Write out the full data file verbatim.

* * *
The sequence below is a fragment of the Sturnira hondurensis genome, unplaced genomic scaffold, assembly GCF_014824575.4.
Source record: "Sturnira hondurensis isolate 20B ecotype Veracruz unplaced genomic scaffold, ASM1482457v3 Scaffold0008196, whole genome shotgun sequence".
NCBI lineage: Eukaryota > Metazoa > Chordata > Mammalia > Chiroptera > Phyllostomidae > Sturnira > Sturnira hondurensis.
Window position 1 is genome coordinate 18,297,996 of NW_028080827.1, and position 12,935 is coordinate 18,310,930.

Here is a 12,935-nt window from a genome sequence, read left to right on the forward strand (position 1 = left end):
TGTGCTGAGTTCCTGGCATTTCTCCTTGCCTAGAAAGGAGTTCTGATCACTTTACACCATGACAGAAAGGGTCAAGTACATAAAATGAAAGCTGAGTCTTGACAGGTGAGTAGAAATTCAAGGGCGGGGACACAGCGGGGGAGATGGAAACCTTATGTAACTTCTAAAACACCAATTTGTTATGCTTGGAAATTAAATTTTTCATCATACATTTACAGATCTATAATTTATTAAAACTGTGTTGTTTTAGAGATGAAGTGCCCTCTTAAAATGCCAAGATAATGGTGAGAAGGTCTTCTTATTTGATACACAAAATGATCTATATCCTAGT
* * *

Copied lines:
The sequence below is a fragment of the Sturnira hondurensis genome, unplaced genomic scaffold, assembly GCF_014824575.4.
Source record: "Sturnira hondurensis isolate 20B ecotype Veracruz unplaced genomic scaffold, ASM1482457v3 Scaffold0008196, whole genome shotgun sequence".
NCBI lineage: Eukaryota > Metazoa > Chordata > Mammalia > Chiroptera > Phyllostomidae > Sturnira > Sturnira hondurensis.
Window position 1 is genome coordinate 18,297,996 of NW_028080827.1, and position 12,935 is coordinate 18,310,930.

Here is a 12,935-nt window from a genome sequence, read left to right on the forward strand (position 1 = left end):
TGTGCTGAGTTCCTGGCATTTCTCCTTGCCTAGAAAGGAGTTCTGATCACTTTACACCATGACAGAAAGGGTCAAGTACATAAAATGAAAGCTGAGTCTTGACAGGTGAGTAGAAATTCAAGGGCGGGGACACAGCGGGGGAGATGGAAACCTTATGTAACTTCTAAAACACCAATTTGTTATGCTTGGAAATTAAATTTTTCATCATACATTTACAGATCTATAATTTATTAAAACTGTGTTGTTTTAGAGATGAAGTGCCCTCTTAAAATGCCAAGATAATGGTGAGAAGGTCTTCTTATTTGATACACAAAATGATCTATATCCTAGT